EDA Bank Claims Success from ‘Risky Loans’

The Economic Development Bank’s chief executive officer approaches the table with
the Virgin Islands Banking Board to begin the bank’s annual report.

The Economic Development Bank has seen success with giving out what might be described as “risky loans” to residents of the territory according to the bank’s chief financial officer Ernest Halliday.

During a meeting with the Virgin Islands Banking Board on Wednesday the bank gave their annual report which recounted the bank’s financial health and how its loan programs help farmers, fisherman and residents obtain loans they may not be able to get through a traditional bank.

“The Economic Development Bank provides loan guarantees and equity infusion to help minority, small, and medium-sized businesses to maintain economic stability and grow into mainstream commercial banking customers. The DB works with local commercial banks by providing loan guarantees, thereby reducing the risks to the banks,” Halliday said.

This means that a potential applicant must be rejected from a commercial bank before they can come to the Economic Development Bank and apply for a loan, Halliday said.

“We do what others may call risky loans but even though they may be riskier for another bank we do them because we see a lower delinquency and therefore profit, and promote economic development in the territory,” Halliday added.

The bank’s presentation disclosed that the entity has nearly $14 million in assets and is funded primarily through local government appropriations. Five separate funds were created within the bank with their own balancing records that allocate government funds to specific objectives. They are the Frederiksted Revolving Loan Fund, the Farmer’s and Fishermen Loan Fund, the SBDA Revolving Loan Fund, the PFA 7081 Loan Fund, and the Micro Loan Fund.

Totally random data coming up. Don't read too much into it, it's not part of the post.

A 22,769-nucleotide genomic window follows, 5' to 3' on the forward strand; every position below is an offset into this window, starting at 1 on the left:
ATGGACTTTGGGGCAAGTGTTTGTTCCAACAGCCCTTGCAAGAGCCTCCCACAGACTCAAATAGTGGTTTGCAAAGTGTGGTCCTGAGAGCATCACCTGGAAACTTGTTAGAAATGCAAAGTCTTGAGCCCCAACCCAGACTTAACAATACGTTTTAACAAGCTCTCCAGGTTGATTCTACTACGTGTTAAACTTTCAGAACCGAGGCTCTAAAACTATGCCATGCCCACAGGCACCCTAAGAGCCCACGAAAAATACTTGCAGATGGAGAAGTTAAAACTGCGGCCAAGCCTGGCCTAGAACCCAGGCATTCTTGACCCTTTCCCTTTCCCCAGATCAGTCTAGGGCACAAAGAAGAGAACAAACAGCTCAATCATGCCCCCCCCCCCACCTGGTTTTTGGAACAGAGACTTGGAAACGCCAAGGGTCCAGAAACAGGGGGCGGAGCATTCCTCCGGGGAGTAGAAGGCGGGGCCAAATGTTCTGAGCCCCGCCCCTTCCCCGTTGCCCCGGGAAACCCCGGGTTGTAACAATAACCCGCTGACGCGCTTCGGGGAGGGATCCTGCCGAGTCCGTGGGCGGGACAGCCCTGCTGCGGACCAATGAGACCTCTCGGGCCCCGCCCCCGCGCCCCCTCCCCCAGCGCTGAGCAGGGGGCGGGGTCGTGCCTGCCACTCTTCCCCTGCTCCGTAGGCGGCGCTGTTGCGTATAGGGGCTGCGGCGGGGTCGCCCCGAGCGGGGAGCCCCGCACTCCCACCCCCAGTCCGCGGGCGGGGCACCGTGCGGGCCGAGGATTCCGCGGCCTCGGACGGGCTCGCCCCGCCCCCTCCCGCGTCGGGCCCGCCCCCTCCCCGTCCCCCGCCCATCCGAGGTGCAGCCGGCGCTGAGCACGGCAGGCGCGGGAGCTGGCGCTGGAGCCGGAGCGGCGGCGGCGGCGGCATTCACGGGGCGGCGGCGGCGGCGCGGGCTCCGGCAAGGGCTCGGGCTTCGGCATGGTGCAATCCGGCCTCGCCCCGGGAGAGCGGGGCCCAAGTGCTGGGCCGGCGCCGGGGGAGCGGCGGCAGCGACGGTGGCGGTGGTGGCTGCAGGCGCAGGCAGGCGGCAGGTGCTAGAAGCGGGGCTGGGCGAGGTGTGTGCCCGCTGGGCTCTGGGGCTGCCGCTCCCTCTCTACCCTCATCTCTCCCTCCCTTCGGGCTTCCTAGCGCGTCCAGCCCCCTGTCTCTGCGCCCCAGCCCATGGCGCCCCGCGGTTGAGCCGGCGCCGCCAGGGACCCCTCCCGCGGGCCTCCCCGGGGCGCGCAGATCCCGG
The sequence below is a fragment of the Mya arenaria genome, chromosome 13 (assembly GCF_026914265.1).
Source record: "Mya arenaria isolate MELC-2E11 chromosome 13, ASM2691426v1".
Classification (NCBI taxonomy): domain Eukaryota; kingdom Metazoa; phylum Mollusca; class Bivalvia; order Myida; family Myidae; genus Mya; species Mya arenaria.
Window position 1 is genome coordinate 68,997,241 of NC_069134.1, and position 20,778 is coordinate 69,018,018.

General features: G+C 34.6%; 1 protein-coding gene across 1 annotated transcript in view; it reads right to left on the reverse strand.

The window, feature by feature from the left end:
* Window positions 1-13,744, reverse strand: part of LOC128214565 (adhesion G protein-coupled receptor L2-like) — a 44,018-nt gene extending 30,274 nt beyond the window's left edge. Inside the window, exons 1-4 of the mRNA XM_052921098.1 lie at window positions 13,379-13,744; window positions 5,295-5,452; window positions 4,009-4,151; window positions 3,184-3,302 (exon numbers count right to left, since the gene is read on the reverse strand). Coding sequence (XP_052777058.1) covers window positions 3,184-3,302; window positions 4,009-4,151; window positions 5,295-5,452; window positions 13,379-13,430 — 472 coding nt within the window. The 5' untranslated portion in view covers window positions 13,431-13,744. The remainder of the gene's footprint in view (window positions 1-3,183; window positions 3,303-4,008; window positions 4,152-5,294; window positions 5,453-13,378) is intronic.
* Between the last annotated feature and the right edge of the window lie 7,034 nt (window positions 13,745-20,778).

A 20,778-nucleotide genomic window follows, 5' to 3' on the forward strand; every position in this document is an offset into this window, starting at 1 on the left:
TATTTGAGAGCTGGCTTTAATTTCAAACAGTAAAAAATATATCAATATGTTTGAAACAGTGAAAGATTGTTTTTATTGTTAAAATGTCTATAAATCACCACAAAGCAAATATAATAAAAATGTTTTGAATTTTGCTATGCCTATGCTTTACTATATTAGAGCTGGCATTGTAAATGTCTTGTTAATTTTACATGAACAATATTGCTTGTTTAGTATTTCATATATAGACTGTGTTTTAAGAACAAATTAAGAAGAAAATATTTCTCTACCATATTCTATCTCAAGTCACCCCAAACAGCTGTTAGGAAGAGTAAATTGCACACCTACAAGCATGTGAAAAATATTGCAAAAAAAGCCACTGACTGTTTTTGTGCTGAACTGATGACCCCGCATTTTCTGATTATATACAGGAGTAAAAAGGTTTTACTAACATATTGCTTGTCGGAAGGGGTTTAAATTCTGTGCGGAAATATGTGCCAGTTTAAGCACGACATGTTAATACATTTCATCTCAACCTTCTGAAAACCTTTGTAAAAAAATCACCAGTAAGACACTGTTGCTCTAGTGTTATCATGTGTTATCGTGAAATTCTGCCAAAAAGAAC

“Each of these funds is a revolving fund and their balances remain available without any fiscal year limitation,” Halliday said. He added that the funds are replenished when borrowers repay loans, interest accrues on the loans given, and fees are collected from late payments.

The bank, a subsidiary entity to the Virgin Islands Economic Development Authority, operates as a last resort lender, said the bank’s acting director of lending Monique Samuel.

“But that doesn’t negate the fact that we do a thorough review of the application. We will often times hear that the process is hard and that other entities give them (borrowers) a hard time. We are a bank and as a bank we go through the application just as others do, but the only difference is our goals in terms of wanting to assist and continue to foster this economy…,” Samuel said.

While the structure for the loans and funding is in place for residents and businesses, farmers and fishermen in the territory often times don’t receive as much benefit as they could, said Rosalie Javois, who sits on the Virgin Islands Banking Board.

Javois said that many fisherman and farmers do not know of the availability of the loans, suggesting the Farmers and Fisherman Loan Fund’s program doesn’t reach who it needs to. She said that “they are our bread and could be our butter” if the bank reached out to more of them and met them where they are.

Samuel said that the bank would try further marketing strategies to reach both farmers and fishermen but that sometimes it comes down to lack of required documentation from the borrower when submitting a report.

“One of the issues is that farmers and fishermen come to us for a loan, but they don’t have anything in terms of actual data and records,” Halliday said.

Javois, who said her heart beats for the farmers and fishermen of the territory, requested the bank further educate and promote the loans that offer relief to those two industries.